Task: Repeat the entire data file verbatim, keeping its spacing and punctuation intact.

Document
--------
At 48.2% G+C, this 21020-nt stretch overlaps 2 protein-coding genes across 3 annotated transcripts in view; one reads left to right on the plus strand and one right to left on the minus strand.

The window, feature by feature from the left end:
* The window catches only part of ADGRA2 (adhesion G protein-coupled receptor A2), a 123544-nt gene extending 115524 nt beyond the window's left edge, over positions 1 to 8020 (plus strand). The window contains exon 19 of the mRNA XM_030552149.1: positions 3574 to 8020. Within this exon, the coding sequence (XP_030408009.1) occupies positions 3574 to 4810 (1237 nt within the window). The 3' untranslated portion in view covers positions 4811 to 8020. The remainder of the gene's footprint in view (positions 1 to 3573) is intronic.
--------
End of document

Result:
At 48.2% G+C, this 21020-nt stretch overlaps 2 protein-coding genes across 3 annotated transcripts in view; one reads left to right on the plus strand and one right to left on the minus strand.

The window, feature by feature from the left end:
* The window catches only part of ADGRA2 (adhesion G protein-coupled receptor A2), a 123544-nt gene extending 115524 nt beyond the window's left edge, over positions 1 to 8020 (plus strand). The window contains exon 19 of the mRNA XM_030552149.1: positions 3574 to 8020. Within this exon, the coding sequence (XP_030408009.1) occupies positions 3574 to 4810 (1237 nt within the window). The 3' untranslated portion in view covers positions 4811 to 8020. The remainder of the gene's footprint in view (positions 1 to 3573) is intronic.